also aware that in the reign of Edward, Cranmer and Coverdale sat in council, and sentenced to the stake manyAnabaptists, and others who dissented from the "newlyformed doctrines " of the Archbishop of Canterbury.

Here is a specimen of the cruelty of those times. A special statute was passed in Henry's reign (Feb. 1530-1) declaring that deliberate poisoning should be "considered as great a crime as high treason." But the penalty awarded was far more horrible—namely, "to be boiled alive in the presence of the populace and " without the benefit of clergy." Richard Rouse, the Bishop of Rochester's cook, who poisoned six persons, suffered under this barbarous law. "He roared mighty loud," says an old chronicle, " and divers women who were big with child did feel sick at the sight of what they saw, and were carried away half dead; and other men and women did not seem frightened by the boiling alive, but would prefer to see the headsman at his work."

In estimating the character of a man in those troublous times, it would be unjust to apply the estimate of modern notions. In that age toleration was in as little favour with the advocates of the Reformation as with the professing supporters of the Pope's supremacy; and although we may condemn the extremes to which Wriothesley was driven by his fervid zeal, we cannot help respecting the sincerity and fidelity which distinguished him from the vast majority of King Henry's courtiers and counsellors, as well as the chiefs of faction in the reign of Edward VI., who were ever ready to make faith, virtue, honour, all subservient to personal ambition, to power, and to avarice.

Sir Richard Rich, who succeeded Wriothesley as Chancellor, also sustained persecutions in Henry and Edward's reigns. Like Dr. London, he had a natural bent tor the strongest side, and " betrayed uo weakness in supporting self" in the vital wrestle of interests which in his time occurred. He was the chief witness against his patron and generous friend, Sir Thomas More, on which occasion he was guilty of the characteristic crime of wilful and deliberate perjury. Even Foxe portrays Rich as "cruel and unprincipled." Acting as the King's advocate, he laid aside his robes to aid, as the reader is aware, in the torture of* Anne Askew; at another time Piers Dutton charged him with purloining some of the golden chalices intended for the "royal crucible." Rich, of course, denied the accusation. Piers Dutton was an arrant liar, and so was Rich. This is the only truth that Henry found out: the gold was never elicited. When Rich was Chancellor to King Edward in 1551, he persecuted the Princess Mary for the practice of her religion, and for doing so received the rebuke of Cranmer. Amongst the death-warrants signed by Chancellor Rich in this reign was that of his personal friend, Thomas Seymour. Oldmixon describes the Chancellor as a man who was "neither Papist nor Protestant;" and again he avers his belief that he was "more Papist than Protestant."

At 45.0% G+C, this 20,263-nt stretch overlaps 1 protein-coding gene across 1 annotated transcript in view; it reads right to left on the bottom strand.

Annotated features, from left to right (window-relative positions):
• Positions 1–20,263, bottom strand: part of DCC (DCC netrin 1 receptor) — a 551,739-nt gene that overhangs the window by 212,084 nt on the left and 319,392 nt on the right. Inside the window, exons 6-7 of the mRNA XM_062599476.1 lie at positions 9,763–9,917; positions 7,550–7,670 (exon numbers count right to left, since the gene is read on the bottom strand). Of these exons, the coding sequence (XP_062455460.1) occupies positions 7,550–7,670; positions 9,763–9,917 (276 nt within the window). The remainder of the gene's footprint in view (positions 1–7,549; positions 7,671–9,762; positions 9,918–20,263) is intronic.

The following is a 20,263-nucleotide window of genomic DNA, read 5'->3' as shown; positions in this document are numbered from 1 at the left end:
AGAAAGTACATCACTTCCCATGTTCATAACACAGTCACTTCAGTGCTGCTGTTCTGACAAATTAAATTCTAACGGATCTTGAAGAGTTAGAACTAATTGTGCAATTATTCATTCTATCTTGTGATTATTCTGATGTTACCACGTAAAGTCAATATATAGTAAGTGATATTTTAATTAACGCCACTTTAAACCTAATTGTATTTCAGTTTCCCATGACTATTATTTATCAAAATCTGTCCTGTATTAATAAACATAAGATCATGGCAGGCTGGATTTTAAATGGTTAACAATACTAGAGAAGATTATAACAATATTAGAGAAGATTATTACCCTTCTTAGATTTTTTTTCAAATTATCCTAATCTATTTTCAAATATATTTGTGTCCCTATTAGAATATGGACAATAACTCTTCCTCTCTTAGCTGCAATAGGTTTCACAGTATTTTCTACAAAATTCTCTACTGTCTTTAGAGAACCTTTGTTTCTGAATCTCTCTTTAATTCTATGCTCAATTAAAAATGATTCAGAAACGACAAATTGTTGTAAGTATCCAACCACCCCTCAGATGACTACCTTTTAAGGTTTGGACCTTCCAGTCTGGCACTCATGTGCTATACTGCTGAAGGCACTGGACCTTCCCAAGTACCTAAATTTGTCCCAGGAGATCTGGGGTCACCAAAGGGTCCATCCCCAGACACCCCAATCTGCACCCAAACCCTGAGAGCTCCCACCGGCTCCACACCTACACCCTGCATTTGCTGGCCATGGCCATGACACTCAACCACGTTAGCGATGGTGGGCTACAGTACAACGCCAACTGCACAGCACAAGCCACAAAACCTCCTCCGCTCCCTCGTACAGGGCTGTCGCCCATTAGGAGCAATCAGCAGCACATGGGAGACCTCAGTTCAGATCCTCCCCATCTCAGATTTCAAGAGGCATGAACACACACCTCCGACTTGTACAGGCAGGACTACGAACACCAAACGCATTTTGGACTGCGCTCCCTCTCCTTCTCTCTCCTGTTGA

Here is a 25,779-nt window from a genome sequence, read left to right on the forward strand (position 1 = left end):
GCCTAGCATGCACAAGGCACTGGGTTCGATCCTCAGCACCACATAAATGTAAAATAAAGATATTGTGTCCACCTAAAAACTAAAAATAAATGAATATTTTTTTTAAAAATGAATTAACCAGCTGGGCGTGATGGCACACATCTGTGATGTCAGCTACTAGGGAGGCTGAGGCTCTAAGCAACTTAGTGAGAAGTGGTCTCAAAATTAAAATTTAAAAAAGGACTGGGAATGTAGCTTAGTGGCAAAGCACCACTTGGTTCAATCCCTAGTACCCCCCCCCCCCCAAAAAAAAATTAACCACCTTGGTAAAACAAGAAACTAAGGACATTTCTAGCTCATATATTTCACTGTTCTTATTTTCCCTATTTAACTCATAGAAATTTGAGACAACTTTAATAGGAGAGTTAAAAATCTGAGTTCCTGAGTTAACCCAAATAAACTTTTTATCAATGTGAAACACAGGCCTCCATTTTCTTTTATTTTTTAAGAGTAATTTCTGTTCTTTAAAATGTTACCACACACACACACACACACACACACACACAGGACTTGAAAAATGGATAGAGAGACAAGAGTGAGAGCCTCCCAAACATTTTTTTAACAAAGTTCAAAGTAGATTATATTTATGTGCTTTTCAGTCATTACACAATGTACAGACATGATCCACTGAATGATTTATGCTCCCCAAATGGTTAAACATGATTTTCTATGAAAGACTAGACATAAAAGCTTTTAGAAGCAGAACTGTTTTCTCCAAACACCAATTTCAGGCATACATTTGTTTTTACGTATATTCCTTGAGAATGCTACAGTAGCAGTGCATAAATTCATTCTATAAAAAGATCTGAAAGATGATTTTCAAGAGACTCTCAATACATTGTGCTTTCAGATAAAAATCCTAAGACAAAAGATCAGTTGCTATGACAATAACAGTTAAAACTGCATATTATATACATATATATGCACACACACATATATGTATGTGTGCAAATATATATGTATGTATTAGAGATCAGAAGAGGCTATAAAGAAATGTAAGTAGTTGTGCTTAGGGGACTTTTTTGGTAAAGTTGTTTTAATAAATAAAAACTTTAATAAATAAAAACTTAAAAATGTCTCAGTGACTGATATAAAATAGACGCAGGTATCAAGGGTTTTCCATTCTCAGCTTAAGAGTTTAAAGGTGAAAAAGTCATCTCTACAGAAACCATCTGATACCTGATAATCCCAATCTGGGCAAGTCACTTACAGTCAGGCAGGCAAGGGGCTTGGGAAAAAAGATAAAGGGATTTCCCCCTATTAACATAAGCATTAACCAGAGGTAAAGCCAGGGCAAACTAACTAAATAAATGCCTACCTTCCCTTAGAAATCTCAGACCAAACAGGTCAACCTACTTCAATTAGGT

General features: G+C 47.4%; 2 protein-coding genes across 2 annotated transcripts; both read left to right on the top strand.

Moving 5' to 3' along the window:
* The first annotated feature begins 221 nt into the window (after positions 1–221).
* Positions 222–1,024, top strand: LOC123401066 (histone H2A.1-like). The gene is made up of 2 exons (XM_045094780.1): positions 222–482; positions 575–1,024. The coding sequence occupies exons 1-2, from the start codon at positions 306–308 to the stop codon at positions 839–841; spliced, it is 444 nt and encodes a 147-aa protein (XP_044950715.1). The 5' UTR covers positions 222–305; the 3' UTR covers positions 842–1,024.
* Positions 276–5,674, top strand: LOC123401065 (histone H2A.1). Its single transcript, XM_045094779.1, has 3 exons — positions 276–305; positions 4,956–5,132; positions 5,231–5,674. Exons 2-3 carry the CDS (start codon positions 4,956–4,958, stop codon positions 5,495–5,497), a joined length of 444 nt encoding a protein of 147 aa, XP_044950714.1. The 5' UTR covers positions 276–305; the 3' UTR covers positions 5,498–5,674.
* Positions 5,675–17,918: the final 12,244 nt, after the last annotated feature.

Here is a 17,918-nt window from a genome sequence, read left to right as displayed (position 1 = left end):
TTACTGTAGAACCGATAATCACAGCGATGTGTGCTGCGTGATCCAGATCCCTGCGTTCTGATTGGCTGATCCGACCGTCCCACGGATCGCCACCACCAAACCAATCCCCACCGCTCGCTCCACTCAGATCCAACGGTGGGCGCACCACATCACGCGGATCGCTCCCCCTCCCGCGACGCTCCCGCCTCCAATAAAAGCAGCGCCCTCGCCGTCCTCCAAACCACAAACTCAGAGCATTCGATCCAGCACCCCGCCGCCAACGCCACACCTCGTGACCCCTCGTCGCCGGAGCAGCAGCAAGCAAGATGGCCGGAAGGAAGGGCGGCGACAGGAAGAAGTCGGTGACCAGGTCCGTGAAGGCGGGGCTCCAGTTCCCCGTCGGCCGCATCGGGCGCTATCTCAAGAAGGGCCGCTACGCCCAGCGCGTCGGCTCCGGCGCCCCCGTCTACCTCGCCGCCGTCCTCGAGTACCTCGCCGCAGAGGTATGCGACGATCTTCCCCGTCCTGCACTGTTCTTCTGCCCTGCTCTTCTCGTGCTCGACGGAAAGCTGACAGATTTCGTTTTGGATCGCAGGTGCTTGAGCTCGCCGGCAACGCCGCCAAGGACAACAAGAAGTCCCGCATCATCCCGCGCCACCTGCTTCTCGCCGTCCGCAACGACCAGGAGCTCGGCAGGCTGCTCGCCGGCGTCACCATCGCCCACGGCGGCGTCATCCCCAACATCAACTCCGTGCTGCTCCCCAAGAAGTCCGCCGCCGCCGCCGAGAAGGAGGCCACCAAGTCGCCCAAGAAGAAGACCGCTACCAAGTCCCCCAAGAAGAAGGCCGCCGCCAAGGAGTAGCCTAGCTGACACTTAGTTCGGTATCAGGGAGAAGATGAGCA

"Maister Rich" was just the man to suit, in every respect, the members of the Protector Somerset's Cabinet. In early life Rich was "esteemed very light of his tongue, a great dicer and gamester, and not of any commendable fame'." In 1537 an insult was put on the House of Commons which shows most strikingly the degraded state to which Parliament was reduced in the reign of

• Speech of Sir T. More on his trial.

Henry VIII. On the recommendation of the Court, Maister Rich, who was hardly free from any vice except hypocrisy, was elected Speaker. While in that office he rendered effective service in "reconciling" the Commons to the suppression of the greater monasteries, and the grant of their possessions to the King. The monastic estates were put under the management of a royal commission, and Rich was placed at the head of it with the title of "Chancellor of the Court of Augmentations." His% first care, however, was to "augment" his own fortune, and he got a grant of the dissolved priory of Leighes, in Essex, and of other abbey lands of immense value, which were found to be a sufficient endowment for two earldoms enjoyed by his sons. He had been a spendthrift in his youth; but cupidity grew with wealth, and he became with advance of years penurious. In 1544 he was made Treasurer of the King's Wars in Prance and Scotland —an office by virtue of which the whole of the expenditure for the pay and provisioning of the army passed through his hands, which afforded ample scope for his propensity to accumulate. Soon after the capture of Boulogne he was one of the commissioners who negotiated the peace between France and England. Maister Rich was now in high personal favour with King Henry, conforming himself to all his sovereign's caprices, and assisting at the Council Board examining and punishing Lutherans for a violation of the Six Acts, and Catholics for refusing to acknowledge the King's spiritual supremacy. When Henry'8 will was made, Rich was appointed one of the sixteen executors who were to carry on the government during the minority of Edward. At this time both parties (of the old and new belief)